Web-based portal access to patient clinical data has always been handled by clinical system vendors GE and Cerner. But for the mobile devices, the Mayo team had to figure out how users could access the electronic medical record content in a safe and secure way. “We had to make sure it doesn’t expose the Mayo brand or data to hackers,” Henderson said. “The data is all encrypted, and no patient data resides on the device. Once they close the application, the data is no longer on the iPad or iPhone.” The IT team had some experience designing for the iPad on the clinical side, but it was still a challenge to make sure the user interface scaled well from the iPhone to the iPad, Neumann said.
The design team also sought to take advantage of as many features of the mobile devices as they could. Mayo’s maps are overlaid on Google Maps so that visitors can use GPS and Wi-Fi access for way finding around its campuses. The app also takes advantage of push notifications to provide patients information about upcoming appointments. Mayo’s IT organization has long realized that providing technical support for the public is more challenging than supporting staff. “This new initiative is complementary to our patient online Web presence, and we decided to have continuity in terms of support,” Henderson explained, “so it makes sense for PDS to handle support for these mobile devices as they have with our Website on the community side.”
Just the Beginning
A month before the go-live date of May 15, the team rolled out a “soft launch” pilot project for the 65,000 Mayo employees, who were able to download it from an internal app store. That allowed the project team to do load testing and garner feedback before it hit the Apple App Store in May. “The employees are our ambassadors,” Henderson stressed, “so we needed them to become familiar with it and spread the word about the value it brings.” While the prototype was initially labeled “eConcierge,” the final product is called the Mayo Clinic Patient Mobile App. Henderson was surprised at how challenging and time-consuming it was to find and agree on a name that’s catchy and still protects the Mayo brand and identity. Currently for the iOS platform only, the app will have an Android version by the end of the year. “May 15 is just the beginning,” Henderson said. “This is a platform we can grow.” For instance, features called View My Bill and Pay My Bill are not in the initial version but will be added to a future release. The Mayo team also plans to leverage technology that can show people information about possible clinical trials near their location, as well as patient forms, questionnaires, appointment registration, and enhanced scheduling. Another potential future use involves remote monitoring devices such as Wi-Fi scales and diabetes testing equipment that can push data directly to a medical record. “Because we have so much clinical data,” Henderson said, “we have algorithms that can take that data and note if someone might need an adjustment to their medications and send them a notification.” The app also links Mayo’s Facebook and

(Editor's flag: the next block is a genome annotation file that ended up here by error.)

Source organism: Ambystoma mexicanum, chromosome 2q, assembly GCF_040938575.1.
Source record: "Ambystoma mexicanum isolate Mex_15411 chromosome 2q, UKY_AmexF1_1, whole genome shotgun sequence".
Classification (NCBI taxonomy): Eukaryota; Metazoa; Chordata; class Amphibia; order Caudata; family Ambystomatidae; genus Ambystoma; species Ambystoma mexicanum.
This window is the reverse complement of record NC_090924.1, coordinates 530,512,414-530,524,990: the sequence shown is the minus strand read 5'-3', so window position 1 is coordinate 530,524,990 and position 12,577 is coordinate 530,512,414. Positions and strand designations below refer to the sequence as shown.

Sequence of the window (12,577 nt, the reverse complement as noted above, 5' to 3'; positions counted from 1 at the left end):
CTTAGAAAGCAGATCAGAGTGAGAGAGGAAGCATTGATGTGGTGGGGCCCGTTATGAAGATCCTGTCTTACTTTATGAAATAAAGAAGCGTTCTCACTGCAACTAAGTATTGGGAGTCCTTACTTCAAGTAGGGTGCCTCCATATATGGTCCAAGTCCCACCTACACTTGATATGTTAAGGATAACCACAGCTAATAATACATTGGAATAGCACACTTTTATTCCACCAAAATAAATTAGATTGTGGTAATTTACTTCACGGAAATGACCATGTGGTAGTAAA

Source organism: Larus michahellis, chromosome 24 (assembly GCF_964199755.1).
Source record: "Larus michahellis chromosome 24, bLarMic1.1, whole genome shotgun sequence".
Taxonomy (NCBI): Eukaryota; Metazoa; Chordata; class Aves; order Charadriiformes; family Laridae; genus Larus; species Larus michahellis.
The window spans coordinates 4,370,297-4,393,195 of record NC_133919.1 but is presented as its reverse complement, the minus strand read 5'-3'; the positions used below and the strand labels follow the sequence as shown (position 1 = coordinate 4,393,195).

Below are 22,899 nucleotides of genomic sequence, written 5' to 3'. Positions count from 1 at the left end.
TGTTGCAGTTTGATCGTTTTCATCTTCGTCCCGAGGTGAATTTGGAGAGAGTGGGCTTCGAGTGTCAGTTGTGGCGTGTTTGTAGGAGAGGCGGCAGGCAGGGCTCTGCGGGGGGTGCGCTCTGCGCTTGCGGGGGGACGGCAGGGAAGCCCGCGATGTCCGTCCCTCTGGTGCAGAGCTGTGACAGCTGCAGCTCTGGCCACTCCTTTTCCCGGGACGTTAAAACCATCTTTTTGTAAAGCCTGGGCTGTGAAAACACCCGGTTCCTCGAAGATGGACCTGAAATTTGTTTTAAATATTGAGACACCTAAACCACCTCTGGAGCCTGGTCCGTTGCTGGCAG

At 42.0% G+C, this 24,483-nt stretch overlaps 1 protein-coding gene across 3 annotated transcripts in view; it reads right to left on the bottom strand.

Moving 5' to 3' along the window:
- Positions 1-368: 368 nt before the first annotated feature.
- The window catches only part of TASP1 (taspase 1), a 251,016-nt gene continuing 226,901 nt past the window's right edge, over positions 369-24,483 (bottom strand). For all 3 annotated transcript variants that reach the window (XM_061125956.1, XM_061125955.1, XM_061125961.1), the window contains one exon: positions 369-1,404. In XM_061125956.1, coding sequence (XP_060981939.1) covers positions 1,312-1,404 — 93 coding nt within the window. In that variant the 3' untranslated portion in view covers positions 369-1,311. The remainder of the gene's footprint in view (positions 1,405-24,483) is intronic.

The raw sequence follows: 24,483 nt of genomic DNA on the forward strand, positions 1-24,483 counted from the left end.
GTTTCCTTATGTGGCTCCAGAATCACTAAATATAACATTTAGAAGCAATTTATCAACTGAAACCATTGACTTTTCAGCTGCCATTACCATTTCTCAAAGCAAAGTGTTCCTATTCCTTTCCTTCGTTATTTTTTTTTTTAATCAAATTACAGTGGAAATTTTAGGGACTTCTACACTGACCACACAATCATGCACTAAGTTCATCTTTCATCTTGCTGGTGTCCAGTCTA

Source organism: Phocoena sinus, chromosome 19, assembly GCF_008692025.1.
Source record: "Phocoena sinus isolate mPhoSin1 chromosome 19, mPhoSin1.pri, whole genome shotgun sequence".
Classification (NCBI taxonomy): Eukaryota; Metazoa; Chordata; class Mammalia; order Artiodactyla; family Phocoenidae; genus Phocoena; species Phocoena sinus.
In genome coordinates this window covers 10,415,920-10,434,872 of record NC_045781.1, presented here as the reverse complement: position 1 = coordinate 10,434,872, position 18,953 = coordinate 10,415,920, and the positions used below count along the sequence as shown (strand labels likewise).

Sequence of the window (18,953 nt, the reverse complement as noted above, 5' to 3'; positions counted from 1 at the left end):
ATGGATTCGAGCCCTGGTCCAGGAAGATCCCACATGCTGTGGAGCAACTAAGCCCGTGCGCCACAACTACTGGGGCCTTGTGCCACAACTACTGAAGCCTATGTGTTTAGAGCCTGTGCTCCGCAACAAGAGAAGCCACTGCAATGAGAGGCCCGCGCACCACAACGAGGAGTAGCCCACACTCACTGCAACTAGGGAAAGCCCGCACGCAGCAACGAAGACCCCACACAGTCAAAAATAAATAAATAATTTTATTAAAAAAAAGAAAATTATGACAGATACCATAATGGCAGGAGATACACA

Twitter activity to alert people to relevant news in the health care environment. “This is about building long-term ties with patients and extending the unparalleled Mayo Clinic experience beyond our walls to help people in a meaningful way,” Henderson said. “It’s a way to keep people connected. We looked around and couldn’t find anything in healthcare of this depth. Some hospitals are doing way-finding or providing medical record information, but as far as we can tell nothing of this depth and integration, so we’re excited about the possibilities.”